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Boronski aims to bring communication, efficiency to board

Date: 12/4/2012

By Chris Maza

EAST LONGMEADOW — While she may be running for the seat vacated by Enrico "Jack" Villamaino, Debra Boronski doesn't want to give much more attention to the voter fraud the former selectman was allegedly involved in.

For Boronski, the combination of East Longmeadow's positive attributes and challenges should be the focus.

"I am running for a seat on the Board of Selectmen. I'm not running for Jack's seat," she said. "It was an unfortunate incident involving one person and it's something we have to start moving past."

Boronski, who is currently the president of the Massachusetts Chamber of Business and Industry, is on the ballot for the Dec. 18 special election running for the remainder of the term Villamaino had won in 2011 when he ran for re-election unopposed, which expires in April 2014.

Resident Bryan Doe, who announced a write-in campaign, will oppose her.

Boronski said that the decision to run for a seat on the board has been a long time coming and is not something she has taken lightly.

"I had decided almost two years ago that I wanted to run," she said. "I put it off because I was settling some good opportunities for my business and then decided I would be running against Mr. Driscoll in April of 2013."

However, Driscoll announced in July his intentions to resign from his position. Then, in August, Villamaino resigned abruptly from his post amidst the voter fraud investigation.

Boronski said that she felt the town needed to take a serious look at its operations, specifically on the human resources side of things.

"I think that the management of the town's employees and everyday business is something that needs to be looked at," she said. "East Longmeadow has close to 800 employees and a $55 million budget and we have no personnel policies and no one overseeing how our employees are trained and managed in an effective leadership style.

"Hasbro and Lenox each have 700 or 800 employees. Could you imagine one of those businesses running without a human resource role?" she added.

While she said a full-time human resources position may not be an option, she would pursue options such as the re-institution of a personnel policy committee made up of local business and community leaders in order to set up more defined guidelines in order to better "train, support, educate and evaluate the people who are running our business."

She explained, "This is just as much about the people who work for us. We want to keep good people. You want to make sure that you're training them properly, that you're paying them properly, that everything you're doing is fair and equitable and that one employee isn't receiving more or different benefits and services than another."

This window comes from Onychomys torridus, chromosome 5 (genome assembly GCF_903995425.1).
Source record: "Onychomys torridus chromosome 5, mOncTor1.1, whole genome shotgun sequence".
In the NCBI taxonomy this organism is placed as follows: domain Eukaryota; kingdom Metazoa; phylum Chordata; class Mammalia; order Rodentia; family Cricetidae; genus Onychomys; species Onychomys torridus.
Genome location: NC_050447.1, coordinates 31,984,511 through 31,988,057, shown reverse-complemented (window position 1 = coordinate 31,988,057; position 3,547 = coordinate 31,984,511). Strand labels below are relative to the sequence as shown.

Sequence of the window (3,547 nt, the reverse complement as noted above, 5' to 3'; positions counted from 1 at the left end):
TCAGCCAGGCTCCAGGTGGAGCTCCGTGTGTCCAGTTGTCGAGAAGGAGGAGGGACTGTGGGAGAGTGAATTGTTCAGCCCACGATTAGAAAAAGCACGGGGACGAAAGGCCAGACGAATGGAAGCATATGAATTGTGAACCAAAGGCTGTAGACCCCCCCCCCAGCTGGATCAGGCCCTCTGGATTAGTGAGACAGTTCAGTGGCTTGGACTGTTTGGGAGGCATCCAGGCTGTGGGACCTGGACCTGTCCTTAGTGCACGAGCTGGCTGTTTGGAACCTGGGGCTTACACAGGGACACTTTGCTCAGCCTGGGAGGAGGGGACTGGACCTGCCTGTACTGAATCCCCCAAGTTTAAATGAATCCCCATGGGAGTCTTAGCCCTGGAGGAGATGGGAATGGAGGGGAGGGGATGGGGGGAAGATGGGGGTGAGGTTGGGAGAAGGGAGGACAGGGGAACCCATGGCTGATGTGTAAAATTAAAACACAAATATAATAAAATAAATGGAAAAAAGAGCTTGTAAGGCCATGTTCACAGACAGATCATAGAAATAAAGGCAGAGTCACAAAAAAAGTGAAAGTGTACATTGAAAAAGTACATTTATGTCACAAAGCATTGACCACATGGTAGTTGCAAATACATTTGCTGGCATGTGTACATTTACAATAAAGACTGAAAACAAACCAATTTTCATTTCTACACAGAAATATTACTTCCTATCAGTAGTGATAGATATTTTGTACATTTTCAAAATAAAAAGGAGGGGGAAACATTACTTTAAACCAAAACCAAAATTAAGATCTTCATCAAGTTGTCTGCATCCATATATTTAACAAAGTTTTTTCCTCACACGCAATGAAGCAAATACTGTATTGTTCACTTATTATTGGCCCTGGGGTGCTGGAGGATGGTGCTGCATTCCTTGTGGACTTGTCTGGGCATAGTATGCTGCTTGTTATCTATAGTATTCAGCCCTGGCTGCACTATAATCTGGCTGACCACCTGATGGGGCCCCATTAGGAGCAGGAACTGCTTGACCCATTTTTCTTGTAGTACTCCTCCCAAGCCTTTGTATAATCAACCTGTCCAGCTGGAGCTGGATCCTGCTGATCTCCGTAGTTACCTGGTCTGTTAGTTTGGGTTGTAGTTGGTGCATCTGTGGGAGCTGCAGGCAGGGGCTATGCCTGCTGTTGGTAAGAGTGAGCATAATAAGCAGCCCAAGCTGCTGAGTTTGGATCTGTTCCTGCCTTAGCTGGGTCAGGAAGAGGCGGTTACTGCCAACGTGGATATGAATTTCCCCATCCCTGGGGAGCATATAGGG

Boronski added that the establishment of personnel guidelines would also address the issue of employee salaries, which was addressed at the Special Town Meeting this fall.

"That's one of the things that comes along with putting in [personnel] practices," she said. "When you embark on putting together systems for personnel, one of the things you are looking at is the job description and then the pay rate. I agreed fully with the Appropriations Committee in their desire to put those things in place."

Increased communication between the Board of Selectmen and town departments as well as the community would also be a point of emphasis for Boronski.

"The people serving as members of the [Board of] Selectmen are chosen at the will of the people and while you are there to make the best possible decision, that decision must be made with respect and understanding of everyone's perspective," she said. "I think that opening that line of communication so that people feel comfortable speaking their peace and being a little more welcoming is necessary."

Boronski added that she would not wait for department heads to come to her, but would become actively involved in their discussions.

"I understand that there is a regular meeting of the department heads and that they get together monthly and that is something I would want to be very involved with. I think bringing team leaders of the town together and helping them brainstorm and work together [is important]," she said. "Those are some of the skill sets I have facilitating conversation and bringing about best practice, looking outside the box for answers."

Those characteristics, Boronski said, also make her an asset to the town at the collective bargaining table.

"In my 25 years of running chambers of commerce, I work with the business community, so I am well aware of employee relations, employee challenges and how unions work," she said. "I have built a skill set in working with groups of people because chambers of commerce are run by volunteer business people. So I sit with 25 business leaders regularly to talk about what decisions need to be made to best meet the goals of that organization.

"I believe in give and take and I believe if both sides look logically at what each can do for the other that you can come to terms and come to an agreement," she added.

Boronski also indicated that she was very happy with the direction the town has taken in regards to businesses and would like to continue to build upon those relationships.

"I know for a fact that East Longmeadow is the envy of many other communities with regard to our business-industrial-commercial mix," she said. "I believe East Longmeadow is a beautiful mix of commercial and residential property. I think East Longmeadow is a friendly place for businesses. Otherwise, we wouldn't have such phenomenal businesses that are here. Quite honestly, we don't have a lot of commercial spaces left and I think that speaks volumes for the way we treat businesses.